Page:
Set in the stark landscape of coastal Maine, Christina’s World depicts a young woman seen from behind, wearing a pink dress and lying in a grassy field. Although she appears to be in a position of repose, her torso, propped on her arms, is strangely alert; her silhouette is tense, almost frozen, giving the impression that she is fixed to the ground. She stares at a distant farmhouse and a group of outbuildings, ancient and grayed in harmony with the dry grass and overcast sky.
Wyeth’s neighbor Anna Christina Olson inspired the composition, which is one of four paintings by Wyeth in which she appears. As a young girl, Olson developed a degenerative muscle condition—possibly polio—that left her unable to walk. She refused to use a wheelchair, preferring to crawl, as depicted here, using her arms to drag her lower body along. “The challenge to me,” Wyeth explained, “was to do justice to her extraordinary conquest of a life which most people would consider hopeless.”
The high level of detail Wyeth gave to every object in his paintings encourages intense inspection, but his titles reveal the inner significance of their outwardly straightforward subjects. The title Christina’s World, courtesy of Wyeth’s wife, indicates that the painting is more a psychological landscape than a portrait, a portrayal of a state of mind rather than a place.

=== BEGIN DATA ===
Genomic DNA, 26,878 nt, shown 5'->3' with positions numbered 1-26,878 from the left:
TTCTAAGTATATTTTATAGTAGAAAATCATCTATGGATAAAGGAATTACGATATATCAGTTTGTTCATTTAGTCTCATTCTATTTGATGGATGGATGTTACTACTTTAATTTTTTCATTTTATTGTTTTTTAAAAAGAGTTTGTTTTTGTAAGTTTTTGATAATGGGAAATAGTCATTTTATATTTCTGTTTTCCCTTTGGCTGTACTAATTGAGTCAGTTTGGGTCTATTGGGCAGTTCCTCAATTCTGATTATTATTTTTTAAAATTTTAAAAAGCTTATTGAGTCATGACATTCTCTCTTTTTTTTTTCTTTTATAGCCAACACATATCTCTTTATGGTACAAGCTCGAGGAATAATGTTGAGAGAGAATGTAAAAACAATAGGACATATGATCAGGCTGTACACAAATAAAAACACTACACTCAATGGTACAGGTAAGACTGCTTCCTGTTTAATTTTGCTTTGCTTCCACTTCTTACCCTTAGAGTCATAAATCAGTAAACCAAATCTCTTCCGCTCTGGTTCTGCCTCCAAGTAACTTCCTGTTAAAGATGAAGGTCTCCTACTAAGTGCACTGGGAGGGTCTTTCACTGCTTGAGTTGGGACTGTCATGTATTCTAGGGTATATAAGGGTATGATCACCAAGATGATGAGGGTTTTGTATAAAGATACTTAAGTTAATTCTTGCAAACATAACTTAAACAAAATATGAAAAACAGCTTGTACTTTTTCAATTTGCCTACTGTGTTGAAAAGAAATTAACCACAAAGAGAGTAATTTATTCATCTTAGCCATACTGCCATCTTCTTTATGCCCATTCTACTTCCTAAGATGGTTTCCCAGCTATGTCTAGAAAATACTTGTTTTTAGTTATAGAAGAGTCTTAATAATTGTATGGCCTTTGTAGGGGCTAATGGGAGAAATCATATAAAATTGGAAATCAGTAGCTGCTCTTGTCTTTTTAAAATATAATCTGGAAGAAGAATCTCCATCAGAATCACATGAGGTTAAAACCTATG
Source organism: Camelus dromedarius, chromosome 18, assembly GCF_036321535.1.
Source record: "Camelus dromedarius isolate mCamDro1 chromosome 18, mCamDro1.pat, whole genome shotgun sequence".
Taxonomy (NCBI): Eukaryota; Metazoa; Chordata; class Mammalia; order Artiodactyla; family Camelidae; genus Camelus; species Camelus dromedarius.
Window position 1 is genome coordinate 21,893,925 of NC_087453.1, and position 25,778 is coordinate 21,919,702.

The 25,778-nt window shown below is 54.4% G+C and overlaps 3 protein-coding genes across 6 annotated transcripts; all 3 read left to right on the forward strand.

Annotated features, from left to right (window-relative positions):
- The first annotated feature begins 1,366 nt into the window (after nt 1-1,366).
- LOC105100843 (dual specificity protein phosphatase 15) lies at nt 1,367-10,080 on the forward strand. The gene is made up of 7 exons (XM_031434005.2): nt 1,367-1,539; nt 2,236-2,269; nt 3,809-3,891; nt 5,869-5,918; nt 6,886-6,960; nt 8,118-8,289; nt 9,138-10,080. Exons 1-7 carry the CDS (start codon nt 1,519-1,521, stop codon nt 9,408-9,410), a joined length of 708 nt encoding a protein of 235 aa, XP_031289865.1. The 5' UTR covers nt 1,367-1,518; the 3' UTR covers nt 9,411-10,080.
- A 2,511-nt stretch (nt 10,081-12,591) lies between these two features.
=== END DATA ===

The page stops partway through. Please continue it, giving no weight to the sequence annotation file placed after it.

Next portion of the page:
Publication excerpt from MoMA Highlights: 375 Works from The Museum of Modern Art, New York (New York: The Museum of Modern Art, 2019)
The woman crawling through the tawny grass was the artist’s neighbor in Maine, who, crippled by polio, “was limited physically but by no means spiritually.” Wyeth further explained, “The challenge to me was to do justice to her extraordinary conquest of a life which most people would consider hopeless.” He recorded the arid landscape, rural house, and shacks with great detail, painting minute blades of grass, individual strands of hair, and nuances of light and shadow.
Gallery label from 2007.